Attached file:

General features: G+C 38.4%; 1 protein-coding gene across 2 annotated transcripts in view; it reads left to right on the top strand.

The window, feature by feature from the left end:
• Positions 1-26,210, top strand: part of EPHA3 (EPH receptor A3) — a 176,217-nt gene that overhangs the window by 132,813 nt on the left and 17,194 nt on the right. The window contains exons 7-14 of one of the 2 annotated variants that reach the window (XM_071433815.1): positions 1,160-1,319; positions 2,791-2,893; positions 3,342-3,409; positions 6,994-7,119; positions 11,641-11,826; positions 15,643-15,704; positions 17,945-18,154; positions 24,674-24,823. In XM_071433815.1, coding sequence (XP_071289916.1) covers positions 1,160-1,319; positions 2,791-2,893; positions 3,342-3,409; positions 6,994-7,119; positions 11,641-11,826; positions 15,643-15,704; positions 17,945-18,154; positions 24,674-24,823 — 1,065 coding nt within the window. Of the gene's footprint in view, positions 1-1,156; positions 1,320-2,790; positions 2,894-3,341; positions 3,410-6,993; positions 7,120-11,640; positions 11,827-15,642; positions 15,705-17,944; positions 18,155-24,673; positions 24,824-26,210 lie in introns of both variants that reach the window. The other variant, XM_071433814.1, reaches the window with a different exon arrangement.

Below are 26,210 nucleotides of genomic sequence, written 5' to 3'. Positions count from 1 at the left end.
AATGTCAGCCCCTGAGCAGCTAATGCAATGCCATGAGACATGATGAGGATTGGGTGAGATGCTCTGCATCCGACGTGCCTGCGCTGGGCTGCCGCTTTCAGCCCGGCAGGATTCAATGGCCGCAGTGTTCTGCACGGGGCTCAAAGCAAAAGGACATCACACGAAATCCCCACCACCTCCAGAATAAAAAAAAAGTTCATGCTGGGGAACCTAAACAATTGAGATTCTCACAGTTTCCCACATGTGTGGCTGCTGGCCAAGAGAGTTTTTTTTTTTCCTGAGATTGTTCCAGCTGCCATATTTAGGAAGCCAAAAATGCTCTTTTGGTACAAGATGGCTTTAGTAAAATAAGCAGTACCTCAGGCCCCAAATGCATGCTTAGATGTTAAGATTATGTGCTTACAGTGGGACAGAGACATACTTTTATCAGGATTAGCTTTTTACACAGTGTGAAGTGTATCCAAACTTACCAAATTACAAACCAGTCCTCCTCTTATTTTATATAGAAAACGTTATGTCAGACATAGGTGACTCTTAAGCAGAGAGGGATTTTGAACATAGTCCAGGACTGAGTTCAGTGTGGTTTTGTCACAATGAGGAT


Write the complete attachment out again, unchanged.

General features: G+C 38.4%; 1 protein-coding gene across 2 annotated transcripts in view; it reads left to right on the top strand.

The window, feature by feature from the left end:
• Positions 1-26,210, top strand: part of EPHA3 (EPH receptor A3) — a 176,217-nt gene that overhangs the window by 132,813 nt on the left and 17,194 nt on the right. The window contains exons 7-14 of one of the 2 annotated variants that reach the window (XM_071433815.1): positions 1,160-1,319; positions 2,791-2,893; positions 3,342-3,409; positions 6,994-7,119; positions 11,641-11,826; positions 15,643-15,704; positions 17,945-18,154; positions 24,674-24,823. In XM_071433815.1, coding sequence (XP_071289916.1) covers positions 1,160-1,319; positions 2,791-2,893; positions 3,342-3,409; positions 6,994-7,119; positions 11,641-11,826; positions 15,643-15,704; positions 17,945-18,154; positions 24,674-24,823 — 1,065 coding nt within the window. Of the gene's footprint in view, positions 1-1,156; positions 1,320-2,790; positions 2,894-3,341; positions 3,410-6,993; positions 7,120-11,640; positions 11,827-15,642; positions 15,705-17,944; positions 18,155-24,673; positions 24,824-26,210 lie in introns of both variants that reach the window. The other variant, XM_071433814.1, reaches the window with a different exon arrangement.

Below are 26,210 nucleotides of genomic sequence, written 5' to 3'. Positions count from 1 at the left end.
AATGTCAGCCCCTGAGCAGCTAATGCAATGCCATGAGACATGATGAGGATTGGGTGAGATGCTCTGCATCCGACGTGCCTGCGCTGGGCTGCCGCTTTCAGCCCGGCAGGATTCAATGGCCGCAGTGTTCTGCACGGGGCTCAAAGCAAAAGGACATCACACGAAATCCCCACCACCTCCAGAATAAAAAAAAAGTTCATGCTGGGGAACCTAAACAATTGAGATTCTCACAGTTTCCCACATGTGTGGCTGCTGGCCAAGAGAGTTTTTTTTTTTCCTGAGATTGTTCCAGCTGCCATATTTAGGAAGCCAAAAATGCTCTTTTGGTACAAGATGGCTTTAGTAAAATAAGCAGTACCTCAGGCCCCAAATGCATGCTTAGATGTTAAGATTATGTGCTTACAGTGGGACAGAGACATACTTTTATCAGGATTAGCTTTTTACACAGTGTGAAGTGTATCCAAACTTACCAAATTACAAACCAGTCCTCCTCTTATTTTATATAGAAAACGTTATGTCAGACATAGGTGACTCTTAAGCAGAGAGGGATTTTGAACATAGTCCAGGACTGAGTTCAGTGTGGTTTTGTCACAATGAGGAT